Cummings & Lockwood Estate Planning FAQs
What Factors to Consider When Selecting a Trustee
Choosing a Trustee can be a challenging decision, especially since Grantors commonly want a family member to be the Trustee. For a Revocable Trust, the Grantor will typically serve as a Trustee during his or her lifetime, either alone or together with the Grantor’s spouse, another family member, or an Independent Trustee. After the Grantor’s death, the Grantor’s surviving spouse, if any, or one or more children of the Grantor are a common appointment. It is important that that the successor Trustee named to act upon the Grantor’s death is able to work with the Executor of the Grantor’s estate, as those two persons will have to work closely together during the estate administration. After the division of the trust assets for the beneficiaries, if there are ongoing trusts, many more factors enter into the equation. For an Irrevocable Insurance Trust, the Grantor cannot serve as Trustee, and an Independent Trustee may be the best option.
The purpose of a trust can help to narrow down who should serve as Trustee. If the trust is a spendthrift trust, the beneficiary should not be a Trustee, but asking a family member of the beneficiary to be a Trustee, especially a sibling, may cause additional problems. If the trust is primarily for asset protection, the beneficiary may serve as Trustee, but in some instances, for maximum protection, it is preferable for an Independent person or Corporate Trustee to serve as a Trustee or co-Trustee with the beneficiary.
The nature and value of the assets also has an impact on the selection of a Trustee. If a trust consists of a residence and cash, the beneficiary may be able to manage the assets without any assistance. If the trust consists of a closely held business, one or more family members who have been involved in running the business for multiple years may be the best choice to serve as Trustee, either alone or together with the beneficiary. If the trust consists of many complicated investments, real property held in limited liability companies, and requires sophisticated tax decisions, the beneficiary may prefer to not be a Trustee at all, and a professional Trustee, such as a bank, trust company, or attorney, is the best choice to serve as Trustee.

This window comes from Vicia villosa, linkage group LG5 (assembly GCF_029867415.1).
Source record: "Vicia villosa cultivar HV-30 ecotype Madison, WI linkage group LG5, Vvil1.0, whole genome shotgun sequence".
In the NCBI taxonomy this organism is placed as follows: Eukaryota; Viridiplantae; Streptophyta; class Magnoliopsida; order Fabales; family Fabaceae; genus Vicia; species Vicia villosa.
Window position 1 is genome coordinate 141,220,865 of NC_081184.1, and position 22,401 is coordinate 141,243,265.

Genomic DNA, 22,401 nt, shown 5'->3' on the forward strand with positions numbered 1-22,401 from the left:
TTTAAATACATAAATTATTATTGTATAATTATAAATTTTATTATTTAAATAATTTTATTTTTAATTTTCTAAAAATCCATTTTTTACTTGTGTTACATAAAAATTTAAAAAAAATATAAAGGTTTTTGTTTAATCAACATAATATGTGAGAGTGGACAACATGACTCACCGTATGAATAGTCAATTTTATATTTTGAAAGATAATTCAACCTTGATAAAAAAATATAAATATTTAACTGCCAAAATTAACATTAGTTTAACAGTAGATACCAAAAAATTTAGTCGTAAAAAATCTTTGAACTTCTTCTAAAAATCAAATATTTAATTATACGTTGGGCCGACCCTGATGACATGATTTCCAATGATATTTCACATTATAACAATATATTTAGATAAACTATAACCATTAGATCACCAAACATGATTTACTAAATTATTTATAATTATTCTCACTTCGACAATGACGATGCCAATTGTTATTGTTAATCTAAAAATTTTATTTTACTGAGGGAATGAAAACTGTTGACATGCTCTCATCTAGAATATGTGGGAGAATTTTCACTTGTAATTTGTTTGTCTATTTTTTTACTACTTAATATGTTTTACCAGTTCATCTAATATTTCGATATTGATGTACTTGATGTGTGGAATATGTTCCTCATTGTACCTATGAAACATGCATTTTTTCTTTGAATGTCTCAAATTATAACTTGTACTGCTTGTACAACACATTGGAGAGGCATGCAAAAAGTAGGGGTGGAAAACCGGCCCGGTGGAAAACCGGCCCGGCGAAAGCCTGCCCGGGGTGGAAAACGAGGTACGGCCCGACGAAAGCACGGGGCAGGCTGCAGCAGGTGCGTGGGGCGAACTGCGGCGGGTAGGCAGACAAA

Choosing a family member or a friend to serve as Trustee may put additional strain on the relationship between the beneficiary and the Trustee. The beneficiary and the Trustee will have to work together and be able to get along with each other, so if there are any questions about the ability to do that, it may be better to appoint an unrelated person as the Trustee.
A Trustee will need an attention to detail, time and organizational skills, interpersonal skills to communicate well with the beneficiaries, honesty and integrity to safeguard the trust assets, expertise to invest and manage the trust assets, and the knowledge on how to handle tax issues, or, the Trustee will need to be able to recognize the need for these skills and seek out help from professionals. The Trustee does not have to be an expert in every area, but the Trustee should have a sufficient enough grasp of the issues to recognize when help is needed and to be able to hire the appropriate professionals.